“Peter basically ceased to see the light with Fleetwood Mac and had aspirations of playing for nothing in strange places--none of which really happened,” remembered Fleetwood. “He made several interesting albums after he left, then basically took a left turn in terms of his psyche. . . . He pulled out of the mainstream and chose to stay at home. He doesn’t play much anymore, which is certainly a shame, because he’s my mentor, and he’s the reason that Fleetwood Mac became what we became.

“We owe Peter a lot, and that’s never been spoken about enough . . . he’s a heavyweight--the B.B. Kings and Eric Claptons and so forth all recognize Peter as being a major, major talent. I speak with him occasionally, and he’s usually fairly communicative, although sometimes he can be a bit distant. He’s on medication, but it’s not like he’s departed from the world. It’s a drag for me. It’s a shame this man is not active. He had so much passion, and his attitude . . . I’ll always set my guidelines by Peter Green.”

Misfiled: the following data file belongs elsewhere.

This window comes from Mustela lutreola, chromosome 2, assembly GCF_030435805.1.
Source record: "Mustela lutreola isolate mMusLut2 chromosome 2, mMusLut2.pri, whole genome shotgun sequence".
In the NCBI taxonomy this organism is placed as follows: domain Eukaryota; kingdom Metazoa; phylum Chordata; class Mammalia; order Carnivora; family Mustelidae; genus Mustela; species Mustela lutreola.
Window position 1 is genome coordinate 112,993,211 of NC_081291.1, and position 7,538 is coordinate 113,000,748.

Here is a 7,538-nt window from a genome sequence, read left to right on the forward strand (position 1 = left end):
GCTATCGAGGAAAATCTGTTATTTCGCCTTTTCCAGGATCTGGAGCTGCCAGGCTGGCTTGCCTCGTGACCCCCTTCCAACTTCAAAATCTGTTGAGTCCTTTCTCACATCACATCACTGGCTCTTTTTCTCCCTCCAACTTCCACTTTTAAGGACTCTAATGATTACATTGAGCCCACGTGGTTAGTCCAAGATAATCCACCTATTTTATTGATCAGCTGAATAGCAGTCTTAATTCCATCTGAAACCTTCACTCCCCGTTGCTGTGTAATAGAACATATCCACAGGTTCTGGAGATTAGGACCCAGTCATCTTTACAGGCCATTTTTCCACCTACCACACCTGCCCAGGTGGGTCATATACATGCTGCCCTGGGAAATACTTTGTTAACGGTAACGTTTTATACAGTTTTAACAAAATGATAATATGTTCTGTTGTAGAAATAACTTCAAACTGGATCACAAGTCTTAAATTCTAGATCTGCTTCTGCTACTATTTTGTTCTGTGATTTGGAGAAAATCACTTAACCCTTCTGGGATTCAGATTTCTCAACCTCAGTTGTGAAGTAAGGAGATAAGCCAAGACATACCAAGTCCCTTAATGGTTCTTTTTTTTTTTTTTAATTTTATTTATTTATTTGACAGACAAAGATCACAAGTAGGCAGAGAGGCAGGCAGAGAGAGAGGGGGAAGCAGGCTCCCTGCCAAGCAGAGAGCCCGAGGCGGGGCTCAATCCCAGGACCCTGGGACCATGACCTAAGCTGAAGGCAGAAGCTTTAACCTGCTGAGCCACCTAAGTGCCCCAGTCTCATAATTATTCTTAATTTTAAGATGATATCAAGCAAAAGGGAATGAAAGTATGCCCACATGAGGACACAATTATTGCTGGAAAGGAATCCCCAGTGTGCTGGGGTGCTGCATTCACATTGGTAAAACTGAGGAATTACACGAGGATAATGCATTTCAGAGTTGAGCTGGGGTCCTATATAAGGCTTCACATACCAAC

Fleetwood has also maintained communication with Spencer, who quit the group less than a year after Green to become involved with a religious sect called the Children of God, an affiliation he retains.

“Jeremy’s alive and well, he has nine children, and he lives in Rio de Janeiro,” Fleetwood said. “He’s been all over the world with the Children of God. I’ll certainly go on the record as saying that in my mind--and I’m being polite--they’ve always been something less than perfect in terms of the way things are run. But the man’s happy; he’s doing what he wants to do, and so be it.”

Following the group’s initial incarnation as a blues band, Fleetwood Mac--with the addition in 1974 of Stevie Nicks on vocals--went on to become one of the top groups of the ‘70s and ‘80s, racking up such hits as “Rhiannon (Will You Ever Win),” “Go Your Own Way,” “Dreams” and “Don’t Stop.” Through numerous personnel changes, the group remained consistently popular up to its last album, 1990’s “Behind the Mask.”